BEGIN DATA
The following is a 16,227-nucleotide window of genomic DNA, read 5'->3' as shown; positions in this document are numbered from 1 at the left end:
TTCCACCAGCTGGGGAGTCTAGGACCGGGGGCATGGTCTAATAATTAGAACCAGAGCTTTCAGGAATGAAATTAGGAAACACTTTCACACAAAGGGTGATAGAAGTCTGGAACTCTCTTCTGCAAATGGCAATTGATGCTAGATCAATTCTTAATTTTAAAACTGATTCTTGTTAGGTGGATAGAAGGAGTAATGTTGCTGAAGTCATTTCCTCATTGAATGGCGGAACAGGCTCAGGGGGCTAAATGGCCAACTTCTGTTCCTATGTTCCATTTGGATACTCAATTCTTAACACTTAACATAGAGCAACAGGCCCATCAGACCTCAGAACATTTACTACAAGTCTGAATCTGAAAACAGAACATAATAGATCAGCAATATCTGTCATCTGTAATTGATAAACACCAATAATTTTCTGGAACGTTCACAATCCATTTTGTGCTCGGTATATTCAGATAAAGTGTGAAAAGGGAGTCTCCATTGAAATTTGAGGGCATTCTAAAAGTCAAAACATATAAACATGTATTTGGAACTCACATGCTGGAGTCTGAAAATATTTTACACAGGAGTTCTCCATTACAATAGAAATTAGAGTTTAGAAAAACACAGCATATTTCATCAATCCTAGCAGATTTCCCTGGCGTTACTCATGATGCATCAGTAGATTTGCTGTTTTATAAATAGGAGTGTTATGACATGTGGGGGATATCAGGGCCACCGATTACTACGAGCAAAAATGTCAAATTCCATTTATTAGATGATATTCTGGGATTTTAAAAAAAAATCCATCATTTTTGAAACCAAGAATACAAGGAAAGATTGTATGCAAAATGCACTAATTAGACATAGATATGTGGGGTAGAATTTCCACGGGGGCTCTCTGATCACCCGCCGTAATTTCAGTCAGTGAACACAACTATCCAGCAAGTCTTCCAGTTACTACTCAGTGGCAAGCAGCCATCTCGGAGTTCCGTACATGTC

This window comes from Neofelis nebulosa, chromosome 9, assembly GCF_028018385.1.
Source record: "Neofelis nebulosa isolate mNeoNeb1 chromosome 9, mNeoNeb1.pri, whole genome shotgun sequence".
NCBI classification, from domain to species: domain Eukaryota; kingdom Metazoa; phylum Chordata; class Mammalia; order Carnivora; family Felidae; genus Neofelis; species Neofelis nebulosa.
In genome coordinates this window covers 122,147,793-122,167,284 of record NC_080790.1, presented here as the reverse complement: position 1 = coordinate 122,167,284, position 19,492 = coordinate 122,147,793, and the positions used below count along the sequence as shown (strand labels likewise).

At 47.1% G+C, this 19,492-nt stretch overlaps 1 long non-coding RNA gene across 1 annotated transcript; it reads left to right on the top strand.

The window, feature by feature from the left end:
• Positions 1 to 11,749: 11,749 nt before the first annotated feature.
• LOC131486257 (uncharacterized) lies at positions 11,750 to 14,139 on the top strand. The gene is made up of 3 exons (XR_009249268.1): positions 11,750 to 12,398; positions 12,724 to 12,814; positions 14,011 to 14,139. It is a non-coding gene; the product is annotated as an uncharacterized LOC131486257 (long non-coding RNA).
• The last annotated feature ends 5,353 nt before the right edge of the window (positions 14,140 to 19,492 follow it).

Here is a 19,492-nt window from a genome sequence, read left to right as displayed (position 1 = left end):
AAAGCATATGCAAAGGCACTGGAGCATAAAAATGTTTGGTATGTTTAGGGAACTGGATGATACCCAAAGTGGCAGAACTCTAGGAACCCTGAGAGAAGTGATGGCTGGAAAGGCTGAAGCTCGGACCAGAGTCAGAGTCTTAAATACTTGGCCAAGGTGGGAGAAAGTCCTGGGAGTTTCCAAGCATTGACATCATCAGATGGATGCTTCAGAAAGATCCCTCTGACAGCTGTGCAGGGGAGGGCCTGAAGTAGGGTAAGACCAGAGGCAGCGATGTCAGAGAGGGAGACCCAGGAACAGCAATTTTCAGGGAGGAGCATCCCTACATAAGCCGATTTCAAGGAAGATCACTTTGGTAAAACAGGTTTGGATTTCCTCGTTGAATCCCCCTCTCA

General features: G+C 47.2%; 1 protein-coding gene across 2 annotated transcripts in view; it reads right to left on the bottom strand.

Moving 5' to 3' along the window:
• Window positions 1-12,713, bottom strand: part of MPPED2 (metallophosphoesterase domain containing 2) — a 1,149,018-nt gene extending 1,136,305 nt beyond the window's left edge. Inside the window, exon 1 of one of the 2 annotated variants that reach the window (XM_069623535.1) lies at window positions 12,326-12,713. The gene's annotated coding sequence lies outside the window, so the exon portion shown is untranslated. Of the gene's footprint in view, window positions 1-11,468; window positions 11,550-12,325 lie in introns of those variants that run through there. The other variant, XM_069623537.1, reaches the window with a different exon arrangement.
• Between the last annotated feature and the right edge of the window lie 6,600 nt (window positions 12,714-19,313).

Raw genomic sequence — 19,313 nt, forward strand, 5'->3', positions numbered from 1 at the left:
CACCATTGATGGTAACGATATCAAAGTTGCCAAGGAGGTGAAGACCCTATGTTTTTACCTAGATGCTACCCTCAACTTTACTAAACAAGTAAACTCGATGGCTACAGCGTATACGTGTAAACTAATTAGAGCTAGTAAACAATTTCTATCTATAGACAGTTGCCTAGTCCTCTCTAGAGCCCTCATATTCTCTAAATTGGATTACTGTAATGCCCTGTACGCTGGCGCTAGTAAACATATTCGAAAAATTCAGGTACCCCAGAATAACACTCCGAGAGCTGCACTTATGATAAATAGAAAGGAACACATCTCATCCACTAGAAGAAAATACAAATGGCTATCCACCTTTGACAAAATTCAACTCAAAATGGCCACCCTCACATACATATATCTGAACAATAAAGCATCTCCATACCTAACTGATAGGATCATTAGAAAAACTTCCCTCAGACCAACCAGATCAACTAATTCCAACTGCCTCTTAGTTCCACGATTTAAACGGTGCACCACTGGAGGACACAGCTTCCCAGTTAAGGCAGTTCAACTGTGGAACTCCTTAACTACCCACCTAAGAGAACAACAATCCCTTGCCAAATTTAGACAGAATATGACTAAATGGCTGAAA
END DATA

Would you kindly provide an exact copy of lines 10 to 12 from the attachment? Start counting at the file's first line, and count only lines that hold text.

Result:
• LOC131486257 (uncharacterized) lies at positions 11,750 to 14,139 on the top strand. The gene is made up of 3 exons (XR_009249268.1): positions 11,750 to 12,398; positions 12,724 to 12,814; positions 14,011 to 14,139. It is a non-coding gene; the product is annotated as an uncharacterized LOC131486257 (long non-coding RNA).
• The last annotated feature ends 5,353 nt before the right edge of the window (positions 14,140 to 19,492 follow it).

Here is a 19,492-nt window from a genome sequence, read left to right as displayed (position 1 = left end):